Indeed once Tunisians concluded voting, Iran’s Foreign Ministry revealed Islamic Renaissance Movement leaders were in regular contact with Tehran while planning election strategies. Muslim Brotherhood and Salafi organizers too visited Tehran frequently, since Mubarak’s fall, in preparation for Egypt’s elections and for Pan-Islamic Awakening conferences. On the military front, powerful rebel army commanders in Libya have ties to Iran’s military. As factions within the new Libyan polity contest one another, the ayatollahs could equip groups sympathetic to them.
Many Islamist groups have portrayed themselves – and been widely accepted – as democratic actors in the West while covertly cozying up to the Islamic Republic. Egypt’s Brotherhood insists that it wants a civil, democratic state to emerge from the current transition, but a prominent member of the group has called for Egypt to become “a true Islamic state” – like Iran.
“The ayatollahs’ ideology and resources remain a potent threat to the establishment of representative governments throughout the Arab Middle East,” Choksy concludes.
While many liberal Arab democrats suffer the handicap of sharing the same secular outlook as the discredited authoritarians, Islamist groups benefit by default from the popular sympathy vote, analysts suggest.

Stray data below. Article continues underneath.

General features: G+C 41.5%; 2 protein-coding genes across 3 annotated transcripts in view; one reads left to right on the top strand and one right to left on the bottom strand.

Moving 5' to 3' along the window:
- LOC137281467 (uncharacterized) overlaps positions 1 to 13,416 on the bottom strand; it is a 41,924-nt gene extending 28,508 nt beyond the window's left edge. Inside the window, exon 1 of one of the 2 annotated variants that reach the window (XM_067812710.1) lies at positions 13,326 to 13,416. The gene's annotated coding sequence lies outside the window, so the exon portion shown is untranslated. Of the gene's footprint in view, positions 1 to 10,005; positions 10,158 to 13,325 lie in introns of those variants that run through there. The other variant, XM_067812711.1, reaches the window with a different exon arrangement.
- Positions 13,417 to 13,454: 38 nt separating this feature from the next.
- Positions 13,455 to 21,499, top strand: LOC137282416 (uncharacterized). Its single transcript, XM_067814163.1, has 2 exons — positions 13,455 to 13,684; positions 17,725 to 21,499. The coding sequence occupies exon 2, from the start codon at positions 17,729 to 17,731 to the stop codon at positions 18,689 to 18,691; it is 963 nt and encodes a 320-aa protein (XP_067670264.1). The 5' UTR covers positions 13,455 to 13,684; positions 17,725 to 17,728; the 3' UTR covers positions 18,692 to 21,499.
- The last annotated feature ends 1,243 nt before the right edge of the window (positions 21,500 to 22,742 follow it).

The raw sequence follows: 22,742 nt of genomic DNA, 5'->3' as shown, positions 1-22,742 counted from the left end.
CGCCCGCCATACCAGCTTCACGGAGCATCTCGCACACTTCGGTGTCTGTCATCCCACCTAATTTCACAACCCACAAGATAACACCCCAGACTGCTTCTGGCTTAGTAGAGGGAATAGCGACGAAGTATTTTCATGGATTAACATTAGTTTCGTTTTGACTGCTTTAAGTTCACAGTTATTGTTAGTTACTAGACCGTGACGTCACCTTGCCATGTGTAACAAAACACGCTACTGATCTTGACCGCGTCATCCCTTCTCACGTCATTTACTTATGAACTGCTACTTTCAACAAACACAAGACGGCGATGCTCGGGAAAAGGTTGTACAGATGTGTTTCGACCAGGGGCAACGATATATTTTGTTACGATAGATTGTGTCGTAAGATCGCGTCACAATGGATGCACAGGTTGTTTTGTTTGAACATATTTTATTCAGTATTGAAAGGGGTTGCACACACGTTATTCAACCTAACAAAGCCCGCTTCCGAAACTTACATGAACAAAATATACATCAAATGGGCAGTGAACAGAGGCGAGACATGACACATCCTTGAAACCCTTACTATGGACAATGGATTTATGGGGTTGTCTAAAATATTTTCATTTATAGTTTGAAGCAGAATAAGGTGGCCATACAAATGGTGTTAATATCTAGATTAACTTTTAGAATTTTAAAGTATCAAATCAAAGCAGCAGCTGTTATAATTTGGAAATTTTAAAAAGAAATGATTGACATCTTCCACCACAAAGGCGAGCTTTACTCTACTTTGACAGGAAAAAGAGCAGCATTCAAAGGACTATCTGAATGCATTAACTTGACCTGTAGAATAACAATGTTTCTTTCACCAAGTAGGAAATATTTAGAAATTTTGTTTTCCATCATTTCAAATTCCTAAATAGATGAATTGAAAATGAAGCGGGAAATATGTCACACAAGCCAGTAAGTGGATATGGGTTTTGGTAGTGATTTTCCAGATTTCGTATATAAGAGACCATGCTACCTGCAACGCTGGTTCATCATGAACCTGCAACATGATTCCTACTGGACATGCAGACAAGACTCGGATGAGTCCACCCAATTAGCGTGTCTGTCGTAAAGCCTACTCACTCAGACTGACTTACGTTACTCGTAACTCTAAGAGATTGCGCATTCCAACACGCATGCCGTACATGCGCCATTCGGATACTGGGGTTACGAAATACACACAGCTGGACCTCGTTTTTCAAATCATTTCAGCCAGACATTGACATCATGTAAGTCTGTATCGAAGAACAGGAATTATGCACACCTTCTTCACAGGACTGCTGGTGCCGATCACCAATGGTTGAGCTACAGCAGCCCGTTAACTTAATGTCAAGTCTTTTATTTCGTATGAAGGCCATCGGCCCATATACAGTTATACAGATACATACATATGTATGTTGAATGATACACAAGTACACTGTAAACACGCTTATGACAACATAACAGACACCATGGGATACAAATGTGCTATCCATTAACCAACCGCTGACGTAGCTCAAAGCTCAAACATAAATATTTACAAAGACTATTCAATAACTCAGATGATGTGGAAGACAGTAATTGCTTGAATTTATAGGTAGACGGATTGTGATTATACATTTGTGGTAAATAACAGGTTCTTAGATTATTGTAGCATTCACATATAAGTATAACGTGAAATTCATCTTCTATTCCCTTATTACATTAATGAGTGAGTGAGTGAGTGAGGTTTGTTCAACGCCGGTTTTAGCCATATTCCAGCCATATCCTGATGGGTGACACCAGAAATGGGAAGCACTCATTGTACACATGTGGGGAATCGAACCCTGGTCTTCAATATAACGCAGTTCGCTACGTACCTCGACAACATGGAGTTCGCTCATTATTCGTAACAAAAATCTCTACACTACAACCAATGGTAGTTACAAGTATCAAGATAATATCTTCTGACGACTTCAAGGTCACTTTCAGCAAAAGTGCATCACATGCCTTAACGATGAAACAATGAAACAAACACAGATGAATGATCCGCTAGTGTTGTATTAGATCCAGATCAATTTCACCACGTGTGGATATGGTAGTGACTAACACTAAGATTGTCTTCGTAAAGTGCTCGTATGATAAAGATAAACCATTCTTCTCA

“The various dictatorships that have portrayed themselves as the shield in the face of Islamists have largely participated in raising the popularity of these Islamist parties as a sole alternative to their governments,” says Jean-Pierre Filiu, author of The Arab Revolution: Ten Lessons from the Democratic Uprising.
While Islamists have built political credibility and constituencies among the poor and marginalized by providing social and welfare services, such ad hoc, paternalistic programs are not a feasible alternative to a genuine program for meeting the expectations for jobs, services and social justice that led citizens to support regime change.
They would “struggle to prove themselves on the ground because of the weakness of their social agenda, which will certainly be one of the main challenges facing the Arab world over the next decade,” says Filiu, a Paris-based professor of political science.
He rejects the phrase “Arab spring” because “the issues that sparked the uprisings are by no means solved….this story will go on for many seasons and many years.”
“I argue it is an Arab renaissance, a second one following that begun in the 19th century, the Nahda,” Filiu recently argued, yet “although it is ‘one revolution’ it is not a ‘pan-Arabic’ revolution [but] a transnational youth movement, similar to those in 1968.”
The shape and direction of the Arab Revolution has yet to be determined. But this would not be the first time that a revolution made by liberal-democratic actors, who prove too weak or disorganized to effect a political transition, ultimately empowers and emboldens conservative, if not reactionary forces.
Just as the monarchies of Russia and Prussia emerged as the prime beneficiaries of 1848’s republican revolutions, are Iran and Saudi Arabia poised to exploit the strategic opportunity that indigenous democrats and Western democracies lack the capacity to seize?